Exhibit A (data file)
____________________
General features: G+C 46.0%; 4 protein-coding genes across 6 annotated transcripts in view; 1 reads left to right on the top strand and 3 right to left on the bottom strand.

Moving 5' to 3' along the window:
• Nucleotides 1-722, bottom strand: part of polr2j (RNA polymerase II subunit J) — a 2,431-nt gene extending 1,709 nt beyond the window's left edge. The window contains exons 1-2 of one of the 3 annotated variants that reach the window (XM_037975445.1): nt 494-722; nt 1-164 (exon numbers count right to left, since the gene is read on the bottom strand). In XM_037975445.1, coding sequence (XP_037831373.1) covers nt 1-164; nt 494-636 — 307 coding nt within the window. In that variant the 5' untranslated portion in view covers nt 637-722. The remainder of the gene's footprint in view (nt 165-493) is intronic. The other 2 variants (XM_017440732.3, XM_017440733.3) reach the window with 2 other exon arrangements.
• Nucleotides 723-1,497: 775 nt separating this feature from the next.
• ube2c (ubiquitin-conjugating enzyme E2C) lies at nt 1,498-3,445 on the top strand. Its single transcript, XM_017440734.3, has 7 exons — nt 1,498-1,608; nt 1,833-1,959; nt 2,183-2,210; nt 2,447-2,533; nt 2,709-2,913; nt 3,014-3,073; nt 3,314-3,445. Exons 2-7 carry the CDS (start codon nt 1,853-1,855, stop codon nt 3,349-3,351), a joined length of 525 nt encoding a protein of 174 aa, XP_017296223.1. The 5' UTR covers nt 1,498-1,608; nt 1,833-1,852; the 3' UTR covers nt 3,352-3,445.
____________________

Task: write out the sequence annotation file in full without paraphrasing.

General features: G+C 46.0%; 4 protein-coding genes across 6 annotated transcripts in view; 1 reads left to right on the top strand and 3 right to left on the bottom strand.

Moving 5' to 3' along the window:
• Nucleotides 1-722, bottom strand: part of polr2j (RNA polymerase II subunit J) — a 2,431-nt gene extending 1,709 nt beyond the window's left edge. The window contains exons 1-2 of one of the 3 annotated variants that reach the window (XM_037975445.1): nt 494-722; nt 1-164 (exon numbers count right to left, since the gene is read on the bottom strand). In XM_037975445.1, coding sequence (XP_037831373.1) covers nt 1-164; nt 494-636 — 307 coding nt within the window. In that variant the 5' untranslated portion in view covers nt 637-722. The remainder of the gene's footprint in view (nt 165-493) is intronic. The other 2 variants (XM_017440732.3, XM_017440733.3) reach the window with 2 other exon arrangements.
• Nucleotides 723-1,497: 775 nt separating this feature from the next.
• ube2c (ubiquitin-conjugating enzyme E2C) lies at nt 1,498-3,445 on the top strand. Its single transcript, XM_017440734.3, has 7 exons — nt 1,498-1,608; nt 1,833-1,959; nt 2,183-2,210; nt 2,447-2,533; nt 2,709-2,913; nt 3,014-3,073; nt 3,314-3,445. Exons 2-7 carry the CDS (start codon nt 1,853-1,855, stop codon nt 3,349-3,351), a joined length of 525 nt encoding a protein of 174 aa, XP_017296223.1. The 5' UTR covers nt 1,498-1,608; nt 1,833-1,852; the 3' UTR covers nt 3,352-3,445.